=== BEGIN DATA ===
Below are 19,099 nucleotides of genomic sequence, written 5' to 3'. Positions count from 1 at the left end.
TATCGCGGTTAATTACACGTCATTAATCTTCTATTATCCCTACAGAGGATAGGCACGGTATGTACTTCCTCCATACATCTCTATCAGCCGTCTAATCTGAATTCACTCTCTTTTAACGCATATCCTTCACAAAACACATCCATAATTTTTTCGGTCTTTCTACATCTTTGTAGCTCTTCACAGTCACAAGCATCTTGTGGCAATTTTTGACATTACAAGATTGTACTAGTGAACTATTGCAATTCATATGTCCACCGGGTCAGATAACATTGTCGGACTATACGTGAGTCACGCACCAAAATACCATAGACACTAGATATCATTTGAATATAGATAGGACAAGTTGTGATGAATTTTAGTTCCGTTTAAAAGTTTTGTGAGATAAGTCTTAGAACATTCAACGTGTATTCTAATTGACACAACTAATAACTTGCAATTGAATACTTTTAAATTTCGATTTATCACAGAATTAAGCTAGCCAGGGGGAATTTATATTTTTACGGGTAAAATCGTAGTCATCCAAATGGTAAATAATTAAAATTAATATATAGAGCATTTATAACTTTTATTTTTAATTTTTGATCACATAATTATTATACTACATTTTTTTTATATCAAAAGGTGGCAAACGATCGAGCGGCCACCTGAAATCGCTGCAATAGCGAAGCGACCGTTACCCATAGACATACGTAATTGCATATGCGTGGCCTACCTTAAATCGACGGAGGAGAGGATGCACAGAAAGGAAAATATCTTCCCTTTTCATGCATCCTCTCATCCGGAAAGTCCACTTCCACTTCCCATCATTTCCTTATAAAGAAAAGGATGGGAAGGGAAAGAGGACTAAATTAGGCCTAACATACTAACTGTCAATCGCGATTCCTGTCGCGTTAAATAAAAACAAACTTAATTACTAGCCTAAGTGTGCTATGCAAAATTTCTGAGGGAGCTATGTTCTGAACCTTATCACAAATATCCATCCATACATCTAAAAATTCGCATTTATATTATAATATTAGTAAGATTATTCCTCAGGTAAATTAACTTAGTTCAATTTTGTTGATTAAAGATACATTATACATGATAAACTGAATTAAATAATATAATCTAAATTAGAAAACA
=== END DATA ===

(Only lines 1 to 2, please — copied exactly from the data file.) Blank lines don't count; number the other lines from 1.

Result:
Below are 19,099 nucleotides of genomic sequence, written 5' to 3'. Positions count from 1 at the left end.
TATCGCGGTTAATTACACGTCATTAATCTTCTATTATCCCTACAGAGGATAGGCACGGTATGTACTTCCTCCATACATCTCTATCAGCCGTCTAATCTGAATTCACTCTCTTTTAACGCATATCCTTCACAAAACACATCCATAATTTTTTCGGTCTTTCTACATCTTTGTAGCTCTTCACAGTCACAAGCATCTTGTGGCAATTTTTGACATTACAAGATTGTACTAGTGAACTATTGCAATTCATATGTCCACCGGGTCAGATAACATTGTCGGACTATACGTGAGTCACGCACCAAAATACCATAGACACTAGATATCATTTGAATATAGATAGGACAAGTTGTGATGAATTTTAGTTCCGTTTAAAAGTTTTGTGAGATAAGTCTTAGAACATTCAACGTGTATTCTAATTGACACAACTAATAACTTGCAATTGAATACTTTTAAATTTCGATTTATCACAGAATTAAGCTAGCCAGGGGGAATTTATATTTTTACGGGTAAAATCGTAGTCATCCAAATGGTAAATAATTAAAATTAATATATAGAGCATTTATAACTTTTATTTTTAATTTTTGATCACATAATTATTATACTACATTTTTTTTATATCAAAAGGTGGCAAACGATCGAGCGGCCACCTGAAATCGCTGCAATAGCGAAGCGACCGTTACCCATAGACATACGTAATTGCATATGCGTGGCCTACCTTAAATCGACGGAGGAGAGGATGCACAGAAAGGAAAATATCTTCCCTTTTCATGCATCCTCTCATCCGGAAAGTCCACTTCCACTTCCCATCATTTCCTTATAAAGAAAAGGATGGGAAGGGAAAGAGGACTAAATTAGGCCTAACATACTAACTGTCAATCGCGATTCCTGTCGCGTTAAATAAAAACAAACTTAATTACTAGCCTAAGTGTGCTATGCAAAATTTCTGAGGGAGCTATGTTCTGAACCTTATCACAAATATCCATCCATACATCTAAAAATTCGCATTTATATTATAATATTAGTAAGATTATTCCTCAGGTAAATTAACTTAGTTCAATTTTGTTGATTAAAGATACATTATACATGATAAACTGAATTAAATAATATAATCTAAATTAGAAAACA